Cellphones Causing Car Accidents
Some people cannot live without their cellphones. They feel out of place if they leave their cellphones at home, or are unable to text while at work. Once they get on the wheel, they cannot resist the urge to respond to a call or text message. Text messaging while driving is prohibited in almost every state, but it is still a cause for concern while driving all around in every state. Drivers are still constantly texting with disregard for their safety, and that of others.
If caught texting while driving and creating a car accident because of it, this act can lead to fines and penalties, as well as a lawsuit from the other party who was a victim of the negligent drivers cellphone use. Below will be described the liability when someone texting is the cause of an accident, along with the laws of cell phone use in some states.
Responsibility Falls on the Driver Using Their Cellphone
The careless driving of the person in question has to be manifested by the plaintiff who is claiming that their negligence caused the accident. The use of cellphones has been a subject that has been brought up in many cases that show how the driver was negligent because they had used a cellphone right before the crash happened., as well as the one claiming this negligence was also a part in the accident for having been on their cellphones as well. These are some moments where careless driving comes about while using a cellphone:
- Using only one hand to drive
- Drivers eyes not being focused on the road, but instead on the cellphone for making a call, a text, or reaching for it
- Distractions by their phones (watching videos, logging onto Facebook, even checking bank account)
- Having a conversation over the phone making the driver emotionally aggravated, which can cause them not to think properly and completely disregard everything
Laws on Cellphone Use While Driving
There are currently a total of 46 states that prohibit text messaging while driving. From those 46 states, five of them do not have primary enforcement. 14 states prohibit any hand-held cellphone to be used at all while driving, if found using a hand-held phone for whatever reason, the driver can be cited. The complete banning of cellphones for every driver is not active in any state as of today, but the complete ban for novice drivers is present in 38 states, and banned for school drivers in 20 states. These are the laws on cellphone use while driving for Florida:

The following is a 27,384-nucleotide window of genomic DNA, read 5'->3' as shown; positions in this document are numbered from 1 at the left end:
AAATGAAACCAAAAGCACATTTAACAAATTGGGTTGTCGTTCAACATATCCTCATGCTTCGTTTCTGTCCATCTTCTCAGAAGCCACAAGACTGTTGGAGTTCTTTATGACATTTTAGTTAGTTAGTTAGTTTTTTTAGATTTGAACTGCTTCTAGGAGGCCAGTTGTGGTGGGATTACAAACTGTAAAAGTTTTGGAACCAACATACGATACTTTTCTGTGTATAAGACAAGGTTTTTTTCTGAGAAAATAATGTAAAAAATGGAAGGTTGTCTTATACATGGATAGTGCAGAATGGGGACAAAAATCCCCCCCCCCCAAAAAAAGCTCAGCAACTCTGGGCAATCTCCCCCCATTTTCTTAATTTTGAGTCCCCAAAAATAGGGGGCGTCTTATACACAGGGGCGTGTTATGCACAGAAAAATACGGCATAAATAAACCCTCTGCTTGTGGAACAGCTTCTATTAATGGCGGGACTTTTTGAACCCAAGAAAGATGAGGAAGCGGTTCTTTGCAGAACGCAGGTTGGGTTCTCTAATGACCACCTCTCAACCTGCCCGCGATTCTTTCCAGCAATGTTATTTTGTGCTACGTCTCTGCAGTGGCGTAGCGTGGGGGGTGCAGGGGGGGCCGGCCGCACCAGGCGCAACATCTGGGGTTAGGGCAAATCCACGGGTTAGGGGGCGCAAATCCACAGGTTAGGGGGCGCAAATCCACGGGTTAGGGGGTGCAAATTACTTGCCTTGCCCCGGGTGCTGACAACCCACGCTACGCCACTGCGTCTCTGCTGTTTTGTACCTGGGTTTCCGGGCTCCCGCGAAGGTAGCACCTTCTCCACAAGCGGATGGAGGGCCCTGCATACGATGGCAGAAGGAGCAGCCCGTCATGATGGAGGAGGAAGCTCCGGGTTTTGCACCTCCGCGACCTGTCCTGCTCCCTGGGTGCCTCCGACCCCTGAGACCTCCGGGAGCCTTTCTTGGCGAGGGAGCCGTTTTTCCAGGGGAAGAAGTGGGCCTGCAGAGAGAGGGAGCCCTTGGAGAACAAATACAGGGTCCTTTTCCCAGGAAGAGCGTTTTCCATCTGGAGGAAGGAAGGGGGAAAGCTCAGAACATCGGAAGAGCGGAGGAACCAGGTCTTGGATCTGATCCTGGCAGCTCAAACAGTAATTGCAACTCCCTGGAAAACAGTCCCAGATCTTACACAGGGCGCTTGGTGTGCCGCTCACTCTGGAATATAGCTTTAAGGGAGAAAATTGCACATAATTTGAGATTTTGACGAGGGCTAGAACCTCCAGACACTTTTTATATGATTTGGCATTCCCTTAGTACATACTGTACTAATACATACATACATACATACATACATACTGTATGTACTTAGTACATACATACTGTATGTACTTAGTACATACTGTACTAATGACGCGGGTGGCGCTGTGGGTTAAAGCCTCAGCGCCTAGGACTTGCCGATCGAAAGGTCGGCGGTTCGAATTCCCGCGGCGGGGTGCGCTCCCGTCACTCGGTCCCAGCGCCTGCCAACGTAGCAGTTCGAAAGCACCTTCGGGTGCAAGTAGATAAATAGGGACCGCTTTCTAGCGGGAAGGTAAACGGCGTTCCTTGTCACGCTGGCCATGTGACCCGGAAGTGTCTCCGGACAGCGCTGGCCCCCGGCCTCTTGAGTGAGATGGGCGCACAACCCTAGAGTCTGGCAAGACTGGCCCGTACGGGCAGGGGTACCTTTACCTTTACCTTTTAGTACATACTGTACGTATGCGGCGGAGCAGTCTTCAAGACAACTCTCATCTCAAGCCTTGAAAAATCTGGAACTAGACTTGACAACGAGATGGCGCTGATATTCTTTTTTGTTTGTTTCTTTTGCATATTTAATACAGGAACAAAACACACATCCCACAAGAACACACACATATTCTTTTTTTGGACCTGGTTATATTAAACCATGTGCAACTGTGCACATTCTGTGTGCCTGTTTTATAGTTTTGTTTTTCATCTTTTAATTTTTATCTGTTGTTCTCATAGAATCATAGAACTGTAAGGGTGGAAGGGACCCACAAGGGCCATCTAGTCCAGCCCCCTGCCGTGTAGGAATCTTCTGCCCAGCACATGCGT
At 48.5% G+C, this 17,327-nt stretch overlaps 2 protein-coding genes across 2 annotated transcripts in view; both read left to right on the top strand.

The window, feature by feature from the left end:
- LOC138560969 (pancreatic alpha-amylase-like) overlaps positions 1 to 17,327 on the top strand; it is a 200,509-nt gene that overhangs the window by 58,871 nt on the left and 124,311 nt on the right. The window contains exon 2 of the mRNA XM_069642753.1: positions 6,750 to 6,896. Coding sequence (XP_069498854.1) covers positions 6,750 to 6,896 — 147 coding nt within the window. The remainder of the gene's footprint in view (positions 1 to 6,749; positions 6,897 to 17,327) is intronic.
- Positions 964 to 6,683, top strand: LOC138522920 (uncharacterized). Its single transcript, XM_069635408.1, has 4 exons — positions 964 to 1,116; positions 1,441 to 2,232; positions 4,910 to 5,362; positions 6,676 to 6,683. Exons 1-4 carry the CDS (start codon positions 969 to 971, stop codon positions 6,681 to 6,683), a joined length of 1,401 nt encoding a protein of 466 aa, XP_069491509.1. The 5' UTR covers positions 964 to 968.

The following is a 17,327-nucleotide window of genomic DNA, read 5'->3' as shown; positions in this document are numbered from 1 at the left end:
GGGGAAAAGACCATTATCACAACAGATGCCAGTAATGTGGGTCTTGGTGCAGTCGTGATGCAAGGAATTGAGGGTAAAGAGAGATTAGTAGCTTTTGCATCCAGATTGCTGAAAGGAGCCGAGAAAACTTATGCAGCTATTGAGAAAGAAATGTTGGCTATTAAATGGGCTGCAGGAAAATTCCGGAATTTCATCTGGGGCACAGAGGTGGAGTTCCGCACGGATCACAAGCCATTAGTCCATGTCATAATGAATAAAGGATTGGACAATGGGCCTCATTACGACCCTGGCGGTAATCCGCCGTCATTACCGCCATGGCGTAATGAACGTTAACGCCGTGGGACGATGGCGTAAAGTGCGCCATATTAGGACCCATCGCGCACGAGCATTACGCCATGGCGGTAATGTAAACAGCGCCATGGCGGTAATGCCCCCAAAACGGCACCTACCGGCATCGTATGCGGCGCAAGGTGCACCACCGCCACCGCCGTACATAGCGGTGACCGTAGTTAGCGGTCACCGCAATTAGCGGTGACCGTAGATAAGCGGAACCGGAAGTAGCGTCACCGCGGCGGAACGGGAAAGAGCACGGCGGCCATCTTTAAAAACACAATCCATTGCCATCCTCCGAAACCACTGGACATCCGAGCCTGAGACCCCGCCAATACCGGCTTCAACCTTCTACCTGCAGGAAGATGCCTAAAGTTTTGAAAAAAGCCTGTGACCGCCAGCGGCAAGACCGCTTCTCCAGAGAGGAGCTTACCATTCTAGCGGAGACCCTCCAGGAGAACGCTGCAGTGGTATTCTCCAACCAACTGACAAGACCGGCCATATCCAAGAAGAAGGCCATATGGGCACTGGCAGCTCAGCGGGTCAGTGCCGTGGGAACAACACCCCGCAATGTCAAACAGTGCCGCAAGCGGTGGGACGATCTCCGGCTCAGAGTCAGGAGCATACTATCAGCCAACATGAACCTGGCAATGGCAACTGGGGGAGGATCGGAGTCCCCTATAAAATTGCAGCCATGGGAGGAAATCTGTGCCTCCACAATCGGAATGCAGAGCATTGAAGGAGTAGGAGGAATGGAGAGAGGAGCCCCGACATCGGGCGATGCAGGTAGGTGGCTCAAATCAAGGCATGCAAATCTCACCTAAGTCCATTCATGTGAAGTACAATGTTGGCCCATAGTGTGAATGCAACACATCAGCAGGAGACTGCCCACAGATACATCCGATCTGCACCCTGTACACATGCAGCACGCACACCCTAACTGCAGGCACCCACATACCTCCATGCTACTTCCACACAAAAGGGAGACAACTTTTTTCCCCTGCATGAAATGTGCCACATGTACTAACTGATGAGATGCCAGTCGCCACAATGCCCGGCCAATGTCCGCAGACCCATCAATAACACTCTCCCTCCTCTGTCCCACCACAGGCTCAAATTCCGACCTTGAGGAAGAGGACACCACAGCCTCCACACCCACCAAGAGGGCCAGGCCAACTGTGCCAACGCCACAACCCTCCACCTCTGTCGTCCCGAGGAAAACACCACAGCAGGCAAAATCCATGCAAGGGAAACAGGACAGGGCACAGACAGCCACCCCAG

- Hand-held is not banned
- Notice drivers are not banned from use
- School drivers are not banned from use
- Only thing banned for every driver is texting
Business Done On a Cellphone
If an employee is doing work on their cellphones, or received a call or text message related to their work, then the employer might be liable for the resulting accident. When this happens, the victim will opt-in suing the employer, not the actual driver because the driver’s employer will most certainly have more money. Having more money means more possibility that the claim will be paid with no dispute.
Most companies are now prohibiting any of their employees to use a cellphone during their working hours, or with anything related to work.
Cellphone Use by Kids: Are the Parents Liable?
There has been much debate on this issue. People have argued that the parents who allowed their minor children to use a cellphone, should be the one’s paying if the minor gets into an accident because of their cellphone use. There has not been a law yet to decide about this problem, and whether it should be enforced or not.
Cellphone Use and the Correlation with Insurance Companies
Once an insurance company has taken note that one of their insurers got into an accident or received a ticket due to cellphone usage, then the insurance rates will go up exponentially. The risks of using a cellphone while driving have been placed on many insurances websites warning them of the dangers. Not getting into an accident is a way in which to avoid a rise in insurance cost, and avoid getting injured or potentially taking a life.
This blog post was authored by the Percy Martinez Law Firm